Nebraska Passport leads to great adventures
The Nebraska Passport is back and better than ever, featuring new stops, fun tours and exciting prizes.
This year’s expanded program includes 80 attractions on 10 themed tours: culinary, culture, family fun, festivals, golf, GROW Nebraska, parks, unique accommodations, water adventure and wineries. No matter what travelers enjoy doing on their vacations, they’ll find something tempting.
In addition to exploring the state, travelers can earn prizes by getting their souvenir passport stamped at the designated stops before Sept. 30. Participants can earn tour-themed T-shirts, a $25 GROW Nebraska gift card and a digital camera. There will also be a grand-prize drawing for an iPad at the end of the program.
The Passport program began in 2010 as a way to encourage travelers to experience the attractions along the state’s nine scenic and historic routes. More than 270 travelers (families in tow) submitted stamps for prizes, and 120 participants visited all 27 stops, which involved traveling nearly 1,900 miles.
Traveler feedback was incredibly positive. Participants said they traveled to places they wouldn’t have otherwise visited, and many said they used the program to plan their summer vacations.
The success of the initial program led to its continuation and expansion. In 2011 the Nebraska Passport featured 33 attractions across the entire state, not just on the byways.
The program also received overwhelming support from the tourism industry. According to a follow-up survey, the program dramatically increased visitor traffic to participating attractions. “That is the real benefit of the Nebraska Passport to the state—increased interest, traffic and tourism,” said Kathy McKillip, director of the Nebraska Department of Economic Development’s Travel and Tourism Division. And there are additional economic benefits, as each participant travels across the state buying fuel, eating meals, spending nights and paying entrance fees along the way.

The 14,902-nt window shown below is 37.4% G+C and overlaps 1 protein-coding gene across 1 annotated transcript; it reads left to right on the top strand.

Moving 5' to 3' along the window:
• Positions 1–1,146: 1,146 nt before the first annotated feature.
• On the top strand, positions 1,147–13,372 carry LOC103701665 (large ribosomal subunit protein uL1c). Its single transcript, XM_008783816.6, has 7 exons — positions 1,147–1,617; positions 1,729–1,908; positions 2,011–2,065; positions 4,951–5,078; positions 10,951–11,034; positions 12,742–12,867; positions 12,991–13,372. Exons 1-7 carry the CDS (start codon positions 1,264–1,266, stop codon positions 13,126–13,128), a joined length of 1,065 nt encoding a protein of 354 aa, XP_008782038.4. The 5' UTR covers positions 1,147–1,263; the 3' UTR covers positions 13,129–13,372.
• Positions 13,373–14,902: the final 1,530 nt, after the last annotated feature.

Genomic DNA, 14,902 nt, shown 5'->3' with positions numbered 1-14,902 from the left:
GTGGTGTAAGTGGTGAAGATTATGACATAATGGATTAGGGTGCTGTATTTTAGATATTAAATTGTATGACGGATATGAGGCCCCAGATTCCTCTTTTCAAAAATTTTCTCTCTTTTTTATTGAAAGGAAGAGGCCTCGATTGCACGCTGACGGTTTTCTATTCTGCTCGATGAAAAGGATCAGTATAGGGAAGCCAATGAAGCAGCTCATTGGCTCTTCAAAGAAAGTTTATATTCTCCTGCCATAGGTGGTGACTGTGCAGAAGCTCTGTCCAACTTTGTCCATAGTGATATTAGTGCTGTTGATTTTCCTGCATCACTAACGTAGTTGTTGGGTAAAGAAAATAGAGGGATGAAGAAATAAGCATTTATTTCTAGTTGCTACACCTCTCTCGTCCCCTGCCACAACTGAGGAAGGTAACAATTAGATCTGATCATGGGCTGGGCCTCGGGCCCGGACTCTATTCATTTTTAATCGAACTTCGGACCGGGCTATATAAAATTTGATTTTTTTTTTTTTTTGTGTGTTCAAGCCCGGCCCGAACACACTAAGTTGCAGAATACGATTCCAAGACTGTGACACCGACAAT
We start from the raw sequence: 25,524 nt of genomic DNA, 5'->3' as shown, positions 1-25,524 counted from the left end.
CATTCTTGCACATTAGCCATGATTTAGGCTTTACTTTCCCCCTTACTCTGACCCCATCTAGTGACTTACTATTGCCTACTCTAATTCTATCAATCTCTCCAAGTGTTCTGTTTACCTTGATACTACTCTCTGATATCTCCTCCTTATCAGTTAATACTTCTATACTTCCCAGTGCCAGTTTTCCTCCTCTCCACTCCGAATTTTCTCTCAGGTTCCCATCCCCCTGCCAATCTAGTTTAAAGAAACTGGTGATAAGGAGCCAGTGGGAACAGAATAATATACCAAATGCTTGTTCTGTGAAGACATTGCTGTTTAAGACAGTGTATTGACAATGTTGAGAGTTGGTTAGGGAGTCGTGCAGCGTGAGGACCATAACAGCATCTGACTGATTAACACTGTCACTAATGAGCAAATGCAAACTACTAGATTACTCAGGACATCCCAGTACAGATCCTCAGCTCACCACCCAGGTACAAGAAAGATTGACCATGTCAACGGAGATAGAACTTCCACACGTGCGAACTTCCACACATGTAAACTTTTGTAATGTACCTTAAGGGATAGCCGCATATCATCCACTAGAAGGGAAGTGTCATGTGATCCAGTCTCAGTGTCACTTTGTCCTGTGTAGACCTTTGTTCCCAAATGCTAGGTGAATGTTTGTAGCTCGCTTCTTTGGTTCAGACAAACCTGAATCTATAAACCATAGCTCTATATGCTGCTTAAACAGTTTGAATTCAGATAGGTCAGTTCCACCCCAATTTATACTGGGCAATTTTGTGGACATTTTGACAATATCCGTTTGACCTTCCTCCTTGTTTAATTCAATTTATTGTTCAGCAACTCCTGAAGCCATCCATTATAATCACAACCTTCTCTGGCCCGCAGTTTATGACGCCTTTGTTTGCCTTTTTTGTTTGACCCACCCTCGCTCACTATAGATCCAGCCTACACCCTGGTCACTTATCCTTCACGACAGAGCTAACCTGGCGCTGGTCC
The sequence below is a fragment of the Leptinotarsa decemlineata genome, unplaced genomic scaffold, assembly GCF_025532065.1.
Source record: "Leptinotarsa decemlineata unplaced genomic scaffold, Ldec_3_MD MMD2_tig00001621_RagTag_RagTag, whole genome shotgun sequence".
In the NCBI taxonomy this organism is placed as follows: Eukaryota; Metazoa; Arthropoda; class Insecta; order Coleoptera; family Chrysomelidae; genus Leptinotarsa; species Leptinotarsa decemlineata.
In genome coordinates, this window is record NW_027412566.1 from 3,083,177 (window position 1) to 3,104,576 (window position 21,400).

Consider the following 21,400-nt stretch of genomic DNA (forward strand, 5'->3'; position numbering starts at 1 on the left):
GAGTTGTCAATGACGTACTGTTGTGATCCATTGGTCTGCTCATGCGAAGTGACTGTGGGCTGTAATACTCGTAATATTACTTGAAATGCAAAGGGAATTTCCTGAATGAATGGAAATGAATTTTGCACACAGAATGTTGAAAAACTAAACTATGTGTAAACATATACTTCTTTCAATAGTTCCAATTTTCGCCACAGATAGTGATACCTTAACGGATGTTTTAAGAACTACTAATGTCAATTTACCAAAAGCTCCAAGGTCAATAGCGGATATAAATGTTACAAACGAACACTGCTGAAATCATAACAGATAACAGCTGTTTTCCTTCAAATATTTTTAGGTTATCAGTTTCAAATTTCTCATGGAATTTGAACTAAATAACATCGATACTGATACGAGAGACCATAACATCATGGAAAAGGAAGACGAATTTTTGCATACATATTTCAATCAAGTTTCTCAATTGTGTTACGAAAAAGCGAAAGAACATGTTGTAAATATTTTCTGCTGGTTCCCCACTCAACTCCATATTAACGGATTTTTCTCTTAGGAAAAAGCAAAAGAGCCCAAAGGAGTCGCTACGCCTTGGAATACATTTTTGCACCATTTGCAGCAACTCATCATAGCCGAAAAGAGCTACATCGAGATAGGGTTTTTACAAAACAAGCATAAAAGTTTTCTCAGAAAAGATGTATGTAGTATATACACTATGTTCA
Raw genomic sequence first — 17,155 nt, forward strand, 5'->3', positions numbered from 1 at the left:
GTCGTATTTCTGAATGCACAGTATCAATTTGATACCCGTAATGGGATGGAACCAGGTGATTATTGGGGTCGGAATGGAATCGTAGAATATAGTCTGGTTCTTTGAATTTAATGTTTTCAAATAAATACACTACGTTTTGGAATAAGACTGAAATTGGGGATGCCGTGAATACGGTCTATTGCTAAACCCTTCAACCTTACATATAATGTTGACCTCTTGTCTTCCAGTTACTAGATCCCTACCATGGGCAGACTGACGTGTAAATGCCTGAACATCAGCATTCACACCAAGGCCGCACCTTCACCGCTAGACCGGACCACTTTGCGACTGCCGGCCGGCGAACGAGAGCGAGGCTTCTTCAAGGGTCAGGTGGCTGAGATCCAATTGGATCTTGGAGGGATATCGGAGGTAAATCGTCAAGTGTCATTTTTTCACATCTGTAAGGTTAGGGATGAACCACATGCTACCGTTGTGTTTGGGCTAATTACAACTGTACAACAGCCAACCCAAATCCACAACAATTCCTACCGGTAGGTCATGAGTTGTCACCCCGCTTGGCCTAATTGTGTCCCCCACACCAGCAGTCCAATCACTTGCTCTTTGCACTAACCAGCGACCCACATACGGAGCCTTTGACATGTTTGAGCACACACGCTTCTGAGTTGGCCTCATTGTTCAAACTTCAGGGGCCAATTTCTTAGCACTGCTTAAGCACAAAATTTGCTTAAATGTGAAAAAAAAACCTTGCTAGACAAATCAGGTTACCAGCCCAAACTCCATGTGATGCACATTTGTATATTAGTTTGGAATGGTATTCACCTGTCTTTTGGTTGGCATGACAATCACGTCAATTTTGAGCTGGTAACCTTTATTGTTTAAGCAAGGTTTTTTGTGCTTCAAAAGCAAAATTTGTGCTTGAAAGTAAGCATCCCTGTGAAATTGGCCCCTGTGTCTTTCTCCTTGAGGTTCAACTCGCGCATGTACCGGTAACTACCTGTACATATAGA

This year, more than 170 attractions and businesses applied to be part of the program. “Expanding to 80 stops for 2012 and organizing niche tours gives travelers more options,” McKillip said.
“We want people to really explore the sites, not just collect stamps for prizes,” McKillip said. “By creating these special interest tours, we’re presenting travelers with a whole palette of choices. People can select sites that match their interests and really tailor their travels to explore some of the hidden gems in our state.”
Susan Freshman, manager of Arbor Day Farm’s Tree Adventure in Nebraska City, said she was thrilled with the opportunity to participate again this year. “We reached new audiences from far across the state and across borders,” Freshman said. “Being a part of a larger group with advertising support and incentives afforded us the opportunity to reach a new, diverse group of people. Some participants had not heard of us and the Passport not only showcased our property, but we got the chance to tell visitors what Nebraska City and our surrounding area have to offer.”
That’s the goal of the program. “We want the participating stops to promote the other opportunities in their region,” McKillip said. “We hope people will take time to explore other attractions while they are participating in the Nebraska Passport.”
Greg Isaacs of Thornhill, Ontario, Canada, is traveling to Nebraska this summer to visit a friend and plans to use the Nebraska Passport as his guidebook. “While my friend is from Nebraska, she hasn’t seen everything the state has to offer,” Isaacs said. “Having a passport is going to be a fantastic tool in my bag of tricks while exploring your fine state. I’ve traveled all over the world, and doing the great American road trip is probably going to be the biggest highlight of my year.”